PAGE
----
The Spectrum of Desire

The Spectrum of Desire

by Gil Fronsdal, August 25, 2006

Desire is so inherent to the human condition that life without it is almost inconceivable. It is probably more accurate to call us “human desirelings” than “human beings.” Anyone wishing to live a wise life needs to explore deeply the nature of his or her own desire.

A number of myths about desire circulate among Buddhists. A common one is that desire is bad, and a spiritually mature person has no desires. Another is that the Buddha taught that desire is the cause of suffering and therefore all desire, even the desire to practice for liberation, is a problem. But life without desire is not necessarily a good thing: for example, one symptom of depression is having no desires. The Buddha did not teach that desire was the cause of suffering. In fact, he encouraged his followers to arouse ardent desire for liberation.

A starting point for understanding desire is to differentiate between unhealthy and healthy desire. Unhealthy desire undermines psychological health, producing what Buddhism often calls “suffering” for short. Healthy desire can contribute to psychological well-being, happiness, and peace. If we place healthy and unhealthy desire on a spectrum, at one end we have the motivations that lead to some of the worst and most horrific things people do. But at the other end, desire expresses some of the most beautiful and noble aspects of human life.

One way to distinguish the two ends of this spectrum is to differentiate between craving and aspiration. When the Buddha pointed to the cause of suffering, he used the word tanhà or thirst. It represents desire which is in some way compulsive, driven, and therefore not easy to let go of. This kind of desire is often accompanied by clinging, contraction, tension, or pressure.

Craving has its costs. People have destroyed their lives by acting on their addictions. When craving has the upper hand, it is all too easy to make poor choices. Freedom, that is, free will and the ability to choose wisely, is easily compromised. Craving takes a toll on our bodies when it expresses itself as physical tension. And it can take an even bigger toll on our minds: constant wanting can exhaust the mind. Left unchecked, craving can lead to an alienation from our self. Unfulfilled, craving can all too easily turn into frustration and anger.

One of the surprising discoveries that we make in mindfulness meditation is how pervasively and constantly the mind is under the sway of craving. This thirst is the primary reason the mind chases after its own thoughts.

An important function of meditation is to calm down the incessant churning of desire so that we can discover at the other end of the spectrum our deeper wellsprings of motivation. When surface concerns and chatter quiet down, among the beautiful things we can find are our aspirations. The etymology of “aspiration” (like “spiritual”) is rooted in the Latin word for “breath” (spirare). This points to the close relationship between breath and aspiration. Craving tends to contract the breathing; aspiration surfaces most easily when our breathing is relaxed and open. In the same way that natural breathing can’t be an act of will, so too the motivations and sense of purpose that come with aspiration can’t be willfully generated. Staying aware of our breathing can keep us close to what inspires us.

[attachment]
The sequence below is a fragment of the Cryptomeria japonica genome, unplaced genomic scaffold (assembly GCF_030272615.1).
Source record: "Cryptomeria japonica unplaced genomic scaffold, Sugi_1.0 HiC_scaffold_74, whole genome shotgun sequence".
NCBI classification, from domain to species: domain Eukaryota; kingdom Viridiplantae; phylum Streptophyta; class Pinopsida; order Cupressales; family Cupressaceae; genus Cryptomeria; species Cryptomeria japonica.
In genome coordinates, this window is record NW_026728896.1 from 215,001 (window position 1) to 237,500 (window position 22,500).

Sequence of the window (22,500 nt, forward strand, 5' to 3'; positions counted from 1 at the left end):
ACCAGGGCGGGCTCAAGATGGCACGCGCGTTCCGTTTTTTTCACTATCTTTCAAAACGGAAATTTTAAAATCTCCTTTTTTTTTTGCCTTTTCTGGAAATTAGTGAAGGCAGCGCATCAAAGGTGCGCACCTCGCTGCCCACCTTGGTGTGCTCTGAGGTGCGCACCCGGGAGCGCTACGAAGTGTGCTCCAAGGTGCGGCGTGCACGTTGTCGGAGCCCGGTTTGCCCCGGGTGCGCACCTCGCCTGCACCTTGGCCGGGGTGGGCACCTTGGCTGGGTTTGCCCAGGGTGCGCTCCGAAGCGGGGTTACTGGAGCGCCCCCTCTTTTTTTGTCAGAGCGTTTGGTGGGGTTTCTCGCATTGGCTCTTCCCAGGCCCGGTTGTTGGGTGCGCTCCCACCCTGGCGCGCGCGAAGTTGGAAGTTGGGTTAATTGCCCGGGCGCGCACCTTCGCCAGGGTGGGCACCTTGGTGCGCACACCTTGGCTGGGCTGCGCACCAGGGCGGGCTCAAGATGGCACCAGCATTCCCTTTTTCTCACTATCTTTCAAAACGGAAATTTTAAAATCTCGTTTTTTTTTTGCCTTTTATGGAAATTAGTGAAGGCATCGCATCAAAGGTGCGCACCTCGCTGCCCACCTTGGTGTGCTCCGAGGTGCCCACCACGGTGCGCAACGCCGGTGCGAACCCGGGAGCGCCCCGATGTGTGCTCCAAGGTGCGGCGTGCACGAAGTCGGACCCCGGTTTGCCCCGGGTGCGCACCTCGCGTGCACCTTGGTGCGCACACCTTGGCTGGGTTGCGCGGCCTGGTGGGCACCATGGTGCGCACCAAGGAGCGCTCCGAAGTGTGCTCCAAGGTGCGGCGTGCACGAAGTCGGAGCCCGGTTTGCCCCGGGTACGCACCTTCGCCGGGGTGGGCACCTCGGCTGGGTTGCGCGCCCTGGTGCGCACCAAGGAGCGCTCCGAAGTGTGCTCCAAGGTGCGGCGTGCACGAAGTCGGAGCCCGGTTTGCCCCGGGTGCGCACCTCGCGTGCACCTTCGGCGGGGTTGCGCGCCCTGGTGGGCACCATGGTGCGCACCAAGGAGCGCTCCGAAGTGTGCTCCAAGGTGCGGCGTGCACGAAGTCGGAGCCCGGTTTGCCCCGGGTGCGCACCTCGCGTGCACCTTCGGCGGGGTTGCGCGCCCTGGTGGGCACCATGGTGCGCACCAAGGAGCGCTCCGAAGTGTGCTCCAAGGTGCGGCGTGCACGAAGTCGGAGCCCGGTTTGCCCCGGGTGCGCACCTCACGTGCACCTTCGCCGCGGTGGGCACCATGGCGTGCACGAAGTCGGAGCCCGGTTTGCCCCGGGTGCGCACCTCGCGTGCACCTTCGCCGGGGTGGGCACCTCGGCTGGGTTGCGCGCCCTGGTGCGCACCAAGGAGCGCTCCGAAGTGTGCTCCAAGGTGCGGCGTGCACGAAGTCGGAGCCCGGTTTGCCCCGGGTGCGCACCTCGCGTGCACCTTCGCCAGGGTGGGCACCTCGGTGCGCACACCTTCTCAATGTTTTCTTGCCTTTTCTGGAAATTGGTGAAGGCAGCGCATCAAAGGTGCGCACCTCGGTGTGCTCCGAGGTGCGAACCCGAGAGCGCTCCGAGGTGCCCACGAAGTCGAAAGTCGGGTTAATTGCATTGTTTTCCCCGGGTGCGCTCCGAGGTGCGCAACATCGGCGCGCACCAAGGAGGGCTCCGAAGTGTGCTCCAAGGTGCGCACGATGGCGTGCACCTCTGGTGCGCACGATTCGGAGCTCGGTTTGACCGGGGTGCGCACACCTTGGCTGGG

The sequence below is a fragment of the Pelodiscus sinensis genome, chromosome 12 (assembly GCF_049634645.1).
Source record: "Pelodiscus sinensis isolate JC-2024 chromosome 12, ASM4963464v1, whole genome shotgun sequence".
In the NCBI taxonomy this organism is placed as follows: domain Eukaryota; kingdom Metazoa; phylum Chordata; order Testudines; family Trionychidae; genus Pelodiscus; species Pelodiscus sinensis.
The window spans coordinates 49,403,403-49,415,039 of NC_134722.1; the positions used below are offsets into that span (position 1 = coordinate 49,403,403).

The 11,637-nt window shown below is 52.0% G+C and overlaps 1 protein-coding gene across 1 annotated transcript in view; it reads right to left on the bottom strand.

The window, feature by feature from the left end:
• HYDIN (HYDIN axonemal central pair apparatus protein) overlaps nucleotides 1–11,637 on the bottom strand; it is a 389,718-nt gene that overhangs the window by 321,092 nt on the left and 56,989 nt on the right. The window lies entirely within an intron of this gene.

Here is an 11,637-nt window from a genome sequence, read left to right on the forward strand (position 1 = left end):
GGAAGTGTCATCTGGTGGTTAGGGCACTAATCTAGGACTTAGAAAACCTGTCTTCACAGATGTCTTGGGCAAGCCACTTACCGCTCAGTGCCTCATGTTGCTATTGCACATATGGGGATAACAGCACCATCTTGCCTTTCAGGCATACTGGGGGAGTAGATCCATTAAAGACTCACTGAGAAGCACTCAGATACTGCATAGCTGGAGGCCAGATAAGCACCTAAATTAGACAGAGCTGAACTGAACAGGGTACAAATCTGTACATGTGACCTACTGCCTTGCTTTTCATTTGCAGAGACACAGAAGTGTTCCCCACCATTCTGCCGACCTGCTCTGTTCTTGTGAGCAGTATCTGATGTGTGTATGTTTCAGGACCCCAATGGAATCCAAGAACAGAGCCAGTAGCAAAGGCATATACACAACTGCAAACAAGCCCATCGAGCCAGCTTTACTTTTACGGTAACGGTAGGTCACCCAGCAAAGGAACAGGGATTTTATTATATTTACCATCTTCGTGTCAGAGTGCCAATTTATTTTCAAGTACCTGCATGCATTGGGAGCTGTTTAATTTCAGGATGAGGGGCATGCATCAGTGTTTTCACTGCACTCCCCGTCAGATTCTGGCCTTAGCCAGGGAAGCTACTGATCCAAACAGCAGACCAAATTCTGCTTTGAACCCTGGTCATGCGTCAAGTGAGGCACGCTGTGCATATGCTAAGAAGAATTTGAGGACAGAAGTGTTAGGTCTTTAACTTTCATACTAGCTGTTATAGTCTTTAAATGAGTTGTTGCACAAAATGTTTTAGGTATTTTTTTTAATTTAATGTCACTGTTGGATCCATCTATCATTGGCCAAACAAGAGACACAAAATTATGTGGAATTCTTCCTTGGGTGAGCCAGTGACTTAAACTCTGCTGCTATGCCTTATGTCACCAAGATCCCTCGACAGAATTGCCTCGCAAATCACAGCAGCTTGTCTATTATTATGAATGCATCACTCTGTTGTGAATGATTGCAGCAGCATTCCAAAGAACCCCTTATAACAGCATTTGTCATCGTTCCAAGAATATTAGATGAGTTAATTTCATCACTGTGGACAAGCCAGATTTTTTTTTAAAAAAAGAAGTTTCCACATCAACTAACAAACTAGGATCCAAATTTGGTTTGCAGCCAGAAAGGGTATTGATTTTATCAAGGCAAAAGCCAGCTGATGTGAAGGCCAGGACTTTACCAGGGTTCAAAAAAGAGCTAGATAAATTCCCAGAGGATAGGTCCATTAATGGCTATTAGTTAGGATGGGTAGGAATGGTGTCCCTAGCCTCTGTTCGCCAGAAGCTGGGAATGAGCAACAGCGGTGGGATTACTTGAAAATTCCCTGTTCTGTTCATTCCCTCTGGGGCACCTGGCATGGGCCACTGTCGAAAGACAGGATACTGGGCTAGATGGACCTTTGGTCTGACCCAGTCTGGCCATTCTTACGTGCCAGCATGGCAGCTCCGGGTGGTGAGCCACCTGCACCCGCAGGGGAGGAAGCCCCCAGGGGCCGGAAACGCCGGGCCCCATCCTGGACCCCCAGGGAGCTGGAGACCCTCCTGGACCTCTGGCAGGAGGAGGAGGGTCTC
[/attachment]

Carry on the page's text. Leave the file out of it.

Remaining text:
The sensitivity and awareness that come from mindfulness practice support the discovery of our healthy desires and aspirations. Mindfulness not only helps us get in touch with our aspirations, but it helps prevent aspiration from becoming craving. Even though what we might want is healthy and appropriate, if we are not careful, this desire can manifest as craving. Noticing the physical and mental tension, pressure, and uneasiness that come with craving makes it easier to distinguish aspiration from craving.

One way aspiration becomes craving is through expectation. At its best, aspiration has an openness to possibility without a need for anything to happen. This doesn’t mean that we don’t act on our aspirations, but that we don’t cling to their success. There is something satisfying and wonderful in a healthy aspiration that is not dependent on outcome.

If we want to base our lives on aspiration rather than craving, we have to give ourselves time to discover our deepest wishes. Aspiration often arises from a non-discursive part of the heart and mind. Craving and clinging are often tied to the discursive world of planning, thinking, and fantasy, while aspiration is associated with inner stillness and relaxation. Sometimes it is only during long contemplative periods that people discover what they most want to base their life on.

It is also important to respect both ourselves and our aspirations. It is easy to dismiss both our aspirations and the search for them. Believing that we are not good enough, capable, or deserving can leave us feeling unfulfilled and regretful. In the world of aspiration, it is far better to try and fail than to never try.

Buddhism recognizes many beautiful aspirations, including wishes of goodwill and kindness for others, and the desire for happiness and other wholesome qualities of mind for ourselves. Central to Buddhist practice are the aspirations for liberation and for the alleviation of the sufferings of others. However, Buddhism does not require us to desire either of these; when the heart is open and relaxed, these wishes often bubble up. Both aspirations can flow through us without egotism or craving. They can seem so natural that they appear impersonal. Just as water flows downhill, so the unimpeded heart flows to freedom and service. The healthy desire for freedom and compassion can flow like a mighty river that finds its rest in reaching the vast ocean.